Interest Age 8+ Reading Age 8 | September 2019 Book of the Month | Short and, in Barrington Stoke style, accessible to all readers, Tin Boy is a powerful and inspiring story, and one that will get children thinking about the world and their place in it. The hero Tono lives in the Indonesian province of Bangka Belitung and, though he’s only a boy, goes to work to each day, swimming down to mine tin by hand from deep under sea. It’s dangerous work and caught in an accident, he’s lucky to survive. That luck, together with something he finds on the seabed, changes his life. It’s a gripping story, that both vividly describes Tono’s life and plays with the idea of superheroes in a way that will resonate with all readers. Readers who enjoy Tono’s story should also look out for Kick by Mitch Johnson.
Reading this book will take you through every emotion you can think of, from great joy and laughter to utter sadness and loss. At its heart is a story of friendship that will live long in your mind long after and whilst reading it you will be utterly captivated. ------------------------------------------------- In addition to our Lovereading expert opinion for Kensuke's Kingdom a small number of children were lucky enough to be invited to review this title. Here's a taster....'Kensuke's Kingdom is very atmospheric and you can imagine yourself on the island along with Michael, Stella and Kensuke. I would recommend this story to all readers either to read alone or together.' Scroll down to read more reviews...
September 2019 Book of the Month | From its dedication to Sir David Attenborough – ‘the most awesome human who has ever lived’ – this brilliant information book strikes exactly the right note, laying out the huge problems we and our planet are facing from plastic but at the same time showing us how we can change our behaviour to really make a difference, while still living a fun and happy life. Author, former McFly and Busted member Dougie Poynter makes sure the tone is friendly and accessible, while keeping a focus on the big issues, and what we need to do about them. He’s invited contributions from a range of scientist and campaigners, who all show that taking action is far more doable than we think. It makes for really lively, stimulating and inspiring reading, the kind of book we all need in our lives right now.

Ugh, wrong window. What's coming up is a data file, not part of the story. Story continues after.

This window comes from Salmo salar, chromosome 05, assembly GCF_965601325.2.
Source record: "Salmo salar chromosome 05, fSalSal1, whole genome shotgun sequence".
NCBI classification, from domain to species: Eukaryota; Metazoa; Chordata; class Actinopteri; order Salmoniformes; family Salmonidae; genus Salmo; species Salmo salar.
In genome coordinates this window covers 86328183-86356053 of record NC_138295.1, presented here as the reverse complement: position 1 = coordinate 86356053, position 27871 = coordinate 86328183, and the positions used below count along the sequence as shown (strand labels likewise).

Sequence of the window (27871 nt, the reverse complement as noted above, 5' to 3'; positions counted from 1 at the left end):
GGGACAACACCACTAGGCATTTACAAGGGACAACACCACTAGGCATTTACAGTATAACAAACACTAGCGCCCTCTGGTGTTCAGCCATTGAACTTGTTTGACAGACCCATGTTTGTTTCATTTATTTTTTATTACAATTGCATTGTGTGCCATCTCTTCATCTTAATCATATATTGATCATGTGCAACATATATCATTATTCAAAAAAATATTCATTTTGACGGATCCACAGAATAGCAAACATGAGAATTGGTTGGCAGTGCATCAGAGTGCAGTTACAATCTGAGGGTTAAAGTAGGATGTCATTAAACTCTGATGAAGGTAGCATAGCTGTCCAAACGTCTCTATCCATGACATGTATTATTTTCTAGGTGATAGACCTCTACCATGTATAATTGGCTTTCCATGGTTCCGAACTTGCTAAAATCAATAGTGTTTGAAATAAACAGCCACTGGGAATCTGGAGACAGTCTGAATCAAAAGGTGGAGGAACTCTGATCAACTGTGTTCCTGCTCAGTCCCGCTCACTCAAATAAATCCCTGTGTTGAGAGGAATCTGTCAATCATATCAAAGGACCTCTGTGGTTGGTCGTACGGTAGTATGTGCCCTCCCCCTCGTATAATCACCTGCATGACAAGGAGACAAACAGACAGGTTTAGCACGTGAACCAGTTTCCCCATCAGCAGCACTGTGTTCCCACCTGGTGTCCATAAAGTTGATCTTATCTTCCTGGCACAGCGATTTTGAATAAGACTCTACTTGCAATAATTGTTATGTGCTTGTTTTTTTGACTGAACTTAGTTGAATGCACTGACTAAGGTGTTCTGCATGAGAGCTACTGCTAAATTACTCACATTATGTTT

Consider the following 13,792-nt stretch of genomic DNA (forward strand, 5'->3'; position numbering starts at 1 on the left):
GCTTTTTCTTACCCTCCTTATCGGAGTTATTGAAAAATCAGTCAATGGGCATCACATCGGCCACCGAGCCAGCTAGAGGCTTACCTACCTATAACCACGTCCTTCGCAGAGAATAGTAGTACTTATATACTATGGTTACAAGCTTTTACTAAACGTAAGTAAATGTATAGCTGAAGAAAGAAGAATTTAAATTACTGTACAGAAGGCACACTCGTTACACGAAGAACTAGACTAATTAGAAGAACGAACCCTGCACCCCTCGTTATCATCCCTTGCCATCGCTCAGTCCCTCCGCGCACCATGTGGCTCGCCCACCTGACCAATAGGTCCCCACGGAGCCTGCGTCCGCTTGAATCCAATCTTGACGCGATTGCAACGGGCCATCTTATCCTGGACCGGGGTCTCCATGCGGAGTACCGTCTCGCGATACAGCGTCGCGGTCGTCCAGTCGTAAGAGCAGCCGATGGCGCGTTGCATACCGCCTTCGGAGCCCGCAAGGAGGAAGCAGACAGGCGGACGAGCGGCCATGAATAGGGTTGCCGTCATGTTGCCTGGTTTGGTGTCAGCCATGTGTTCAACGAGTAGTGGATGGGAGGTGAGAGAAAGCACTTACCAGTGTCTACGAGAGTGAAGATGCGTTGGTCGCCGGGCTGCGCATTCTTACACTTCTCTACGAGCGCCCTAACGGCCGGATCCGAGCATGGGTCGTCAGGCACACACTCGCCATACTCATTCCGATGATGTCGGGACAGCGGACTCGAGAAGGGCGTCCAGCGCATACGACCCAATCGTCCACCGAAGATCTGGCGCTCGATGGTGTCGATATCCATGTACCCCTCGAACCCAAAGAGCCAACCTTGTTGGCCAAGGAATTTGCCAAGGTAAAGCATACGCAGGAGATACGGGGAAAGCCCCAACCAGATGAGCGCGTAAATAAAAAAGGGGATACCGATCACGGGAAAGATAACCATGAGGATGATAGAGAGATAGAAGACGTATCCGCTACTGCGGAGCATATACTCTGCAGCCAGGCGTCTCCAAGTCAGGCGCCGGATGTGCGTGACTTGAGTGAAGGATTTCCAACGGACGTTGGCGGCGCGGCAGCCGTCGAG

September 2019 Book of the Month | A warm, family-centred story, full of humour and with a totally unexpected ending, The Bookworm is classic Debi Gliori. Like young children everywhere, Max is desperate for a pet, but his parents reject all his suggestions, from puppy to dragon (they don’t exist, says Daddy). But then Max finds a pet in the garden that’s just right for him, and is soon best friends with his story-loving worm. The illustrations are hugely appealing, full of well-observed details that will be recognisable to all families, and there’s a freshness to the telling that makes it particularly charming. This is certain to be a real favourite.
September 2019 Debut of the Month | Jo is the kind of open, honest, amusing character readers immediately care about. Told through her wittily illustrated diary, Jo’s tale begins with a(nother) upheaval. She and her family have just moved to their new Chinese takeaway, but her hopes for a fresh start are immediately dashed when she sees there’s no living room, and she has to share a room with little sister Bonny while big brother Simon lives with their grandparents. Jo’s experience of feeling “doubly different” is poignantly portrayed – she’s an outsider at school because she’s Chinese, and an outsider among her wider Chinese family because her own family is dysfunctional, and because she doesn’t speak the same language. Thank goodness, then, that she forms a friendship with fellow outcast, Tina the Goth, who stands up to racist school bullies. But while Jo begins to feel hopeful about her future and takes steps towards realising her dream of working in fashion, she and Bonny are increasingly neglected by their parents, and then there’s Dad’s aggressive outbursts. The mid-1980s setting prompts many amusing references, from ra-ra skirts and Gary Kemp’s perm, to sending drawings to Take Hart and going to Wimpy for a Knickerbocker Glory - but above all this is a highly readable, highly empathetic, impactful novel about familial abuse and neglect, trying to fit in, and finding your way in the world. Based on her own experiences, author Sue Cheung’s big-hearted story will chime with readers of 12+ who know how it feels to fall between cracks and dream of a different life.
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Then have a look at the books here - they are the ones whose extracts have been the most viewed in the last 7 days.